Society

One time it never did rain

15-month drought of 1924-25 set a dry record
By MIKE BROWN Reporter Editor

It's only the punch line of a joke, right? The old-timers are standing around discussing droughts and one of them says, "I remember one time when it never did rain."

Vegetation fills a waterless Brushy Creek slough northwest of Rockdale in the midst of burned-up grasslands in 2009 drouth. Bad as it is, just over 10 inches of rain have still fallen this year, a total the farmers of 1924-25 would have been glad to have seen. Vegetation fills a waterless Brushy Creek slough northwest of Rockdale in the midst of burned-up grasslands in 2009 drouth. Bad as it is, just over 10 inches of rain have still fallen this year, a total the farmers of 1924-25 would have been glad to have seen. It wasn't a laughing matter to Rockdale and farmers of surrounding communities in the mid-1920s.

Virtually no rain at all fell for 15 months, from mid-May, 1924, to mid-September, 1925.

It was so serious that cotton, a drought resistant crop if ever there was one, shriveled up and died.

50s drought

Rockdale also participated in the legendary drought of the 1950s, one that many area residents still remember.

It was memorable. Rockdale rainfall in 1954 was just 16.84 inches and the 1956 total was 17.85. But those two years were split by a 31.52-inch precipitation total in 1955, pretty close to Rockdale's annual average.

Standing water was precious and scarce during the 1924-25 Texas drought but Rev. W. G. Tankersly found enough for this baptism just outside of Abilene, shown in this rare 1924 photo. Standing water was precious and scarce during the 1924-25 Texas drought but Rev. W. G. Tankersly found enough for this baptism just outside of Abilene, shown in this rare 1924 photo. What made the 1924-25 drought unique is that there was no relief at all. Rockdale's official weather records were in their early years so the totals reported may not have been exactly on the money but they certainly reflect the weather's severity.

Those records show no rainfa ll—zero, zip, nada, goose eggs—between May, 1924 and September, 1925.

A quick perusal of The Rockdale Reporter for those months shows there were actually some scattered reports of rain coming in to Publisher John Esten Cooke.

A Rockdale resident even reported a .47-inch rainfall one summer afternoon but it apparently never made it to the official gauge or stat sheet.

'Hopeful hearts'

The drought began just 2-1/2 years after Rockdale's wettest weekend ever, the Sept. 8-9, 1921 flood that killed 63 people and turned Central Milam County into a lake.

When the drought was finally broken on Sept. 11-12, 1925, it was The Reporter's welcomed lead story. When the drought was finally broken on Sept. 11-12, 1925, it was The Reporter's welcomed lead story. There were still good rains up through the spring of 1924. Then the rain simply stopped.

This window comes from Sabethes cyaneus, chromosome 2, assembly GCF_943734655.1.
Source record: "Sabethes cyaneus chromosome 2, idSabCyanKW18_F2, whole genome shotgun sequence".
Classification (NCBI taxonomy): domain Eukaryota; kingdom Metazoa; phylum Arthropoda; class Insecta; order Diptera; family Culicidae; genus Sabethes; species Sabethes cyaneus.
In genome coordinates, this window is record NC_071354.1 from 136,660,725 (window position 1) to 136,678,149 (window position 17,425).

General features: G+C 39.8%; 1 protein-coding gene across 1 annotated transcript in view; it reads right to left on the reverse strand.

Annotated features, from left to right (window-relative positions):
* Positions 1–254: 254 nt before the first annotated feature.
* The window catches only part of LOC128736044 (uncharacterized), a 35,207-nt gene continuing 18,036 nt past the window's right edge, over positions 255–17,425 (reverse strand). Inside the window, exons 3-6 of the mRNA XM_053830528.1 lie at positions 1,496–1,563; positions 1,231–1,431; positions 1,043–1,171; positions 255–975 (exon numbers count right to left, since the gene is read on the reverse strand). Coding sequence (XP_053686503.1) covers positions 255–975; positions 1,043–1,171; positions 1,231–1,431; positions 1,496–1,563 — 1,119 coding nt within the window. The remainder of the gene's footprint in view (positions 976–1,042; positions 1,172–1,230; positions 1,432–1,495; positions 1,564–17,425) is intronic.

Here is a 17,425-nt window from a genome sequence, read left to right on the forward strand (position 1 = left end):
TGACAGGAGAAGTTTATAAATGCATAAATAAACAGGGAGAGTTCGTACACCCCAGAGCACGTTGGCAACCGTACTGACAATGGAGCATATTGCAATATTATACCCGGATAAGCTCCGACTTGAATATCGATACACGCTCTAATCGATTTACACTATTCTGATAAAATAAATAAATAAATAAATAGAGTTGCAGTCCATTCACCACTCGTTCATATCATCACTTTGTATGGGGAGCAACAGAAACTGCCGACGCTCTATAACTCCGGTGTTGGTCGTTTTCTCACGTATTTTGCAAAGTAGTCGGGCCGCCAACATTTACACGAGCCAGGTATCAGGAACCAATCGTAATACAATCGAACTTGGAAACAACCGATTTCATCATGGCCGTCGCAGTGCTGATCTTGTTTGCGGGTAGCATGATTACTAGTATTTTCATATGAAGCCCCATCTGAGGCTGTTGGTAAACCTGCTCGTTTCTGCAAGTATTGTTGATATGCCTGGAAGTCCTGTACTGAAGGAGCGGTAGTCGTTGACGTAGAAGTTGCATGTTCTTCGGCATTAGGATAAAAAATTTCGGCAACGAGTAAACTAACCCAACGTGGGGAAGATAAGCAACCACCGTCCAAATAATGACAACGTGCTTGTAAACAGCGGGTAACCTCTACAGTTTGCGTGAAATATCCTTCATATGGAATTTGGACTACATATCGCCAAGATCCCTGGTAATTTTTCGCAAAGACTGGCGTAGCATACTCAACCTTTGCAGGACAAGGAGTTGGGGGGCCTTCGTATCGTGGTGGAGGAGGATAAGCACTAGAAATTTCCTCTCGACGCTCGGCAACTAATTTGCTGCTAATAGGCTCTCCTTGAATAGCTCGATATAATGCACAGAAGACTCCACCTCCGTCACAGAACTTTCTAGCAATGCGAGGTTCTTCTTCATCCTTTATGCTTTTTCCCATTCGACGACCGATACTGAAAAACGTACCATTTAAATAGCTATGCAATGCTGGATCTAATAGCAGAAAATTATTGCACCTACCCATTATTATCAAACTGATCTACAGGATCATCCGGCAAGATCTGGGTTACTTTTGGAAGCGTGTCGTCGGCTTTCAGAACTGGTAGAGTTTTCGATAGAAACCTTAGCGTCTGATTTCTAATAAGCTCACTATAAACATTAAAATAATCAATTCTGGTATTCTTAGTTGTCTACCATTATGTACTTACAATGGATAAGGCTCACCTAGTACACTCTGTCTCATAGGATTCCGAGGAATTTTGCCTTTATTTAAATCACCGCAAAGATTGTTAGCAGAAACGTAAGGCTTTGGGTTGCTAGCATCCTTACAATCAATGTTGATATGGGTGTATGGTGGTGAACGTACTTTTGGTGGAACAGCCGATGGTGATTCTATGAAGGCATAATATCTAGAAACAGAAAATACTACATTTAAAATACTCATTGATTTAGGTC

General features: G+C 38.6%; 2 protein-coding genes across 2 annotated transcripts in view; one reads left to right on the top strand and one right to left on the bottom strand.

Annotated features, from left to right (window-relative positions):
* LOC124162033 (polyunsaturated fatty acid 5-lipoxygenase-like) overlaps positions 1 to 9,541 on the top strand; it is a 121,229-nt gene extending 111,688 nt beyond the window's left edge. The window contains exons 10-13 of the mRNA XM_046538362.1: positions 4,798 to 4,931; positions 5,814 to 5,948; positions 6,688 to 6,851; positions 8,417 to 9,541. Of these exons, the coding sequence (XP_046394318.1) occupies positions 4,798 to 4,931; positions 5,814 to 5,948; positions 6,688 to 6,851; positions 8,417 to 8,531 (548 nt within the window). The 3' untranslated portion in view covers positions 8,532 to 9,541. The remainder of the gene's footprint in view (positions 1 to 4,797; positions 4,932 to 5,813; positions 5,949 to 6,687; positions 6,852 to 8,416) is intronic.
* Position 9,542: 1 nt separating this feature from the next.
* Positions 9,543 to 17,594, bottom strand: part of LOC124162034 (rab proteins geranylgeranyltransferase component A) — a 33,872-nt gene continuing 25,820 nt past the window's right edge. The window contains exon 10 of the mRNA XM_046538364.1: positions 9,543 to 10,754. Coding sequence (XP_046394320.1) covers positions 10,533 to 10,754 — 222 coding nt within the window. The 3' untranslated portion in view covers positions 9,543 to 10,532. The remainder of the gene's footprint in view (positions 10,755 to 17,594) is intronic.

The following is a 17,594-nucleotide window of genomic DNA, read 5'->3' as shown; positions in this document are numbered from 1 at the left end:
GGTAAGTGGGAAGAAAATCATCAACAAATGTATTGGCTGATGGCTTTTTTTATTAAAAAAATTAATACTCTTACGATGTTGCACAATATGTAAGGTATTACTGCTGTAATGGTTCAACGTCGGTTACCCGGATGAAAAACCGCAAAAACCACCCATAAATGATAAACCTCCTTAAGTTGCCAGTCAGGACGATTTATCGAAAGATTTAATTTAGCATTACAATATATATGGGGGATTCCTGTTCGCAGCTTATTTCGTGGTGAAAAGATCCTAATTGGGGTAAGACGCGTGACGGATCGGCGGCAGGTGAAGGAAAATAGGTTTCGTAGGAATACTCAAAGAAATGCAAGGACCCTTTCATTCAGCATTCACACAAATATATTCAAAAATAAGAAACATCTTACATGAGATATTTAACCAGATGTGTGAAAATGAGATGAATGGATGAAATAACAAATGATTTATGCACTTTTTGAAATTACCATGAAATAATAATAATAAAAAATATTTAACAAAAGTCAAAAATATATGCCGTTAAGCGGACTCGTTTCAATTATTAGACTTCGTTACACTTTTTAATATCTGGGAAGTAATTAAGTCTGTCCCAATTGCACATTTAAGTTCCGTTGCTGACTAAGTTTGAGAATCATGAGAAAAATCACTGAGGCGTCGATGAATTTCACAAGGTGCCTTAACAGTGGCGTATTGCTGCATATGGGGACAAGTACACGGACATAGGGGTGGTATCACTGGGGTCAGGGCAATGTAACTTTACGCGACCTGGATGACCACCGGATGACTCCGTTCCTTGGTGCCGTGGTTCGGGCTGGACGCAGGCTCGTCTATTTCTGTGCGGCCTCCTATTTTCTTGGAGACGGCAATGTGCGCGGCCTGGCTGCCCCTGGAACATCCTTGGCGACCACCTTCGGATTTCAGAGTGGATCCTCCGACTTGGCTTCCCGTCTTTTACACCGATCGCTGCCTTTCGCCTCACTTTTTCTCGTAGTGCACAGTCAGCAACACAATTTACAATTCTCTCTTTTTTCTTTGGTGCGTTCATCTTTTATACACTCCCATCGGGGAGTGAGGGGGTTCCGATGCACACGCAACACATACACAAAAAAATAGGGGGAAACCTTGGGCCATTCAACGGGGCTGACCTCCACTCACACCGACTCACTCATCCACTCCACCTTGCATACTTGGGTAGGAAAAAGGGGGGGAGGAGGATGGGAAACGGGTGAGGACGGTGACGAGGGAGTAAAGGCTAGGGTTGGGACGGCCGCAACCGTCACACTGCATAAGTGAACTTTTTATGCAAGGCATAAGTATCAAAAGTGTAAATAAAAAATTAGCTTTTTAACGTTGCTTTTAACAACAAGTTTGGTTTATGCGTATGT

Rockdale had seen dry summers before and 1924 was certainly one of those. Farmers did the best they could, then set back and waited for the usual fall rains.

Those didn't show up either. By spring 1925, as the rainless period approached one year the drought was a crisis headed for total disaster. From community columns in the 1925 Reporter:

New Salem—"Cotton is dying in hard land and cannot possibly last much longer."

Eagle—"We are still looking for a good rain before it becomes too late."

Sand Grove—"All of the corn is going to die if it doesn't rain soon."

Salty—"(Instead of rain) we get high winds and sand storms. Farmers are still working with hopeful hearts."

Coping

By June, Cooke was looking for stories of people coping with the drought and found several.

Henry Brodnax was termed by Cooke "a farmer by occupation and an optimist by nature."

"We'll make a bumper cotton crop yet if it rains," Brodnax said, adding he believed "it was even drier than this in 1917."

Cooke went to a farm seven miles south of Rockdale where H. J. Eaken was applying commercial fertilizer in an attempt to keep his crop alive. Cooke returned a month late to find Eaken's fertilized cotton hanging on and his unfertilized cotton dead or dying.

And San Gabriel farmer Frank Worley saved his cotton in a unique way, rigging up a homemade irrigation system from the San Gabriel River. "I'm making a bale to an acre," he said late in the summer of 1925."

'Until another crop' But most farmers lost their crops. On Aug. 6, 1925, Cooke ran a notice entitled "To Our Rural Readers" in which he followed a time-honored tradition of merchants whose customers live by the rhythm of the seasons.

"On account of the drought t he farming popu lat ion of Milam County is now, and will be until the next crop is made, in the worst financial condition for many years," he wrote.

"We w ill carr y over (not charge) our rural subscribers until another crop has been made," Cooke offered.

He was realistic. "After a drought of over 14 months it's going to take a lot of rain to do any good," he added.

Believe it or not, that's exactly what happened.

Relief, Fords

Friday morning, Sept. 11, a few drops fell in Rockdale, then more, then much more. It rained two to three days. By Sunday evening virtually all of Milam County had received between two and three inches.

The rains came too late to save the blackland cotton crop but farmers noted the rains replenished stock tanks, filled creeks and were thought to have saved the sandy land cotton.

The Reporter that week carried instructions on how to plant winter oats, especially in the ruined cotton fields.

Life went on. By the next week the lead story was about the 1926 Fords arr iv ing at Gaither Motor Co. The week after it was about the Rockdale Tigers edging Thorndale 17-13.

It rained more than 19 inches the final four months of 1925.

The "one time it never did rain" was over.


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